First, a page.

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March 2006

Let it snow

RAL is taking part in a five-year project to determine whether cloud seeding will bolster mountain snowpacks.

Dan Breed and Tara Jensen
Dan Breed and Tara Jensen. (Photo by Carlye Calvin.)

Things haven't changed too much since Mark Twain commented that in the arid Western states, "Whiskey is for drinkin', water is for fightin' over." More than a century after his famous observation, scientists in RAL are planning a field experiment in Wyoming to evaluate cloud seeding as a means of coaxing more snow from winter storms.

The experiment builds on past research to address the broad question of whether cloud seeding is effective as a water management technique. If it is, Westerners could find more water flowing down their strained river basins.

Launched by the state of Wyoming, the Wyoming Weather Modification Pilot Project aims to bolster the state's mountain snowpack and thereby increase spring runoff. RAL's role in the five-year project is to design, monitor, and evaluate the experiment to determine if and when seeding winter storms with silver iodide increases precipitation, especially given the scale and complexity of mountainous terrain.

"Hopefully, we'll be able to collect enough of the right data to provide a definitive conclusion as to whether cloud seeding is a viable tool for water resource management in Wyoming," says Dan Breed, project lead.

Does cloud seeding really work?

The concept of seeding cold clouds with silver iodide has been around for about 60 years. The way it works is that the amount of precipitation a cloud can produce depends on a balance between the number of ice nuclei inside it and the amount of water available to grow around those nuclei. Clouds often have a dearth of naturally occurring ice nuclei, so injecting them with silver iodide particles (which are very similar in structure to ice) increases the number of nuclei and makes the clouds more efficient at producing precipitation.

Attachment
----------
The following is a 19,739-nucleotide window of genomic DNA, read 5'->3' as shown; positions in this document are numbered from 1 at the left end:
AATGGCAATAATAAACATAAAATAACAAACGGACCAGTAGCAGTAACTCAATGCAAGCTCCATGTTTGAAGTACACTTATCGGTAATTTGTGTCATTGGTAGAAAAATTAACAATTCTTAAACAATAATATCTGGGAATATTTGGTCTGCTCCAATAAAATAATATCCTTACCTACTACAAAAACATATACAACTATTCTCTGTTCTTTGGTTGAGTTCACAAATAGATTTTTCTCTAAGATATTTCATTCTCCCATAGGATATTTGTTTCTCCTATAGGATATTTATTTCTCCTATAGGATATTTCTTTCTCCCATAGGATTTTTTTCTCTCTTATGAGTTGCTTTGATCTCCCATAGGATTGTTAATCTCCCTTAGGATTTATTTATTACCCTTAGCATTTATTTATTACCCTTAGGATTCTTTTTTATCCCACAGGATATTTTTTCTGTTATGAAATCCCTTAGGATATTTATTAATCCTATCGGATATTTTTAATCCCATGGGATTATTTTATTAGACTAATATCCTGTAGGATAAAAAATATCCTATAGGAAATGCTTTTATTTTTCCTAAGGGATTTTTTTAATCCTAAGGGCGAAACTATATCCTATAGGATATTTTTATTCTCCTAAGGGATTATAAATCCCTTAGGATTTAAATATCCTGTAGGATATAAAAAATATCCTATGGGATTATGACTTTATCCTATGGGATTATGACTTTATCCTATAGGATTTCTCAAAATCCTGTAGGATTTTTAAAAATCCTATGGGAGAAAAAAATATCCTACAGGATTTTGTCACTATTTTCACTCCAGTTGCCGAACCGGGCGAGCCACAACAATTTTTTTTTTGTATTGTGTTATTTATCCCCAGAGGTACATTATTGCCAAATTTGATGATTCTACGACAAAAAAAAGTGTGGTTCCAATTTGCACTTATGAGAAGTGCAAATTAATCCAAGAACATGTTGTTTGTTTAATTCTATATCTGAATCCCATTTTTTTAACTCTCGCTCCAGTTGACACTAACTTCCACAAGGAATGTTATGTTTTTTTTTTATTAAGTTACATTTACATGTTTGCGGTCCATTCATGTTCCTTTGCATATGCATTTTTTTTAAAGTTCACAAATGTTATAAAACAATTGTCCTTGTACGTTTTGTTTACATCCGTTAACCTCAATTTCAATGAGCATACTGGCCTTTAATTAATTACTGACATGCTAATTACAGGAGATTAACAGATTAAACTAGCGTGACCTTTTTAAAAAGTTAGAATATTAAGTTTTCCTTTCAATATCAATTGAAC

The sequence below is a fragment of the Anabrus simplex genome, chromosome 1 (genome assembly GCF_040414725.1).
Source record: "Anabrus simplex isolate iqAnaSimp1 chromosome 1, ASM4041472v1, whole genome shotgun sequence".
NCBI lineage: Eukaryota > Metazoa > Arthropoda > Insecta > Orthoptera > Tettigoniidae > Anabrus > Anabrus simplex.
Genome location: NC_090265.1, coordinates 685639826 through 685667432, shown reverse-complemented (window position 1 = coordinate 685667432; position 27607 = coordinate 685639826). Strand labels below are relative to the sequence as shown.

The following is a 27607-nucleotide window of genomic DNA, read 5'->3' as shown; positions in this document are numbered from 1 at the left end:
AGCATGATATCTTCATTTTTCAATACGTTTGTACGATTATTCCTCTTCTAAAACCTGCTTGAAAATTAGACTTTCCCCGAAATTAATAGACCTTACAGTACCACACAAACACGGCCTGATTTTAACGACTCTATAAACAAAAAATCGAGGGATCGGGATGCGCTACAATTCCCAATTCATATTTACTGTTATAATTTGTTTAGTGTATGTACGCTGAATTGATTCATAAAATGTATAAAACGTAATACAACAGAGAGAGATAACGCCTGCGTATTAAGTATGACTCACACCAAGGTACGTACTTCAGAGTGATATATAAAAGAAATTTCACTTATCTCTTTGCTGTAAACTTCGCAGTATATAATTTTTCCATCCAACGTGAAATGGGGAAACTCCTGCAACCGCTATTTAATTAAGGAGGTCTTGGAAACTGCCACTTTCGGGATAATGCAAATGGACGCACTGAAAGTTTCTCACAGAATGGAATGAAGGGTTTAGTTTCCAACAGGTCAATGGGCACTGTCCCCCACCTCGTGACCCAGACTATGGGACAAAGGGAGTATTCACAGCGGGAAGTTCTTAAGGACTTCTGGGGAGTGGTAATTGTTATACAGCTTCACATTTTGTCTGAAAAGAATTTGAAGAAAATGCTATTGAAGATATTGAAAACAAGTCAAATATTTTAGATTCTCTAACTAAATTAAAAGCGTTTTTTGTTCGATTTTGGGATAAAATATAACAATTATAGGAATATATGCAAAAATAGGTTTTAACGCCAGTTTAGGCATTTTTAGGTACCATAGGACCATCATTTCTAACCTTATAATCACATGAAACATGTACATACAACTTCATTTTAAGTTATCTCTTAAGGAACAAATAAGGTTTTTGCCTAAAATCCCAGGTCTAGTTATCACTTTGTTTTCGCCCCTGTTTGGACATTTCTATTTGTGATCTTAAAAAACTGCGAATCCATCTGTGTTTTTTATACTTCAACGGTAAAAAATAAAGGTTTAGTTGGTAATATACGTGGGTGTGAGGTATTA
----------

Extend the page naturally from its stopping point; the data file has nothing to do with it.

Several physical studies and a few seeding experiments over limited areas have demonstrated the concept of seeding. But whether the process in fact works during large storms, over extensive areas, and in complex terrain has been a subject of debate among scientists. Many studies have produced indications that cloud seeding increases snowpack, but have fallen short of meeting scientific standards by demonstrating statistical significance. In 2003, the National Academy of Sciences described the science behind cloud seeding as "too weak" and called for more research.

The Wyoming project is unique in that it not only includes an independent evaluation—something that many other cloud seeding experiments have lacked—but it also runs for five years, long enough for the researchers to take natural snowfall variability into account. "I think we're going to take some good steps forward in being able to provide a definitive answer," RAL's Tara Jensen says. "Five years is the minimum we need to really evaluate this. It allows us as researchers to look at the climatology of the storms and the year-to-year variations in the snow."

The project will likely have implications for water management in Wyoming and other Western states. "If the results of this pilot program are sufficiently robust, I think Wyoming will be able to look at cloud seeding as a long-term water management tool and it will draw the attention of many of the other states," Tara says.

Operations in the field

This winter, Dan, Tara, and RAL colleagues Roelof Bruintjes, Tressa Fowler, and others are collecting data and gearing up for the field experiment. Full-scale operations will begin next November in Wyoming's Wind River Range and Medicine Bow/Sierra Madre mountains (see map).

"Amidst all this complexity,
the challenge is to determine whether snowfall levels would have occurred anyway, or if they clearly
resulted from the seeding."

Roelof Bruintjes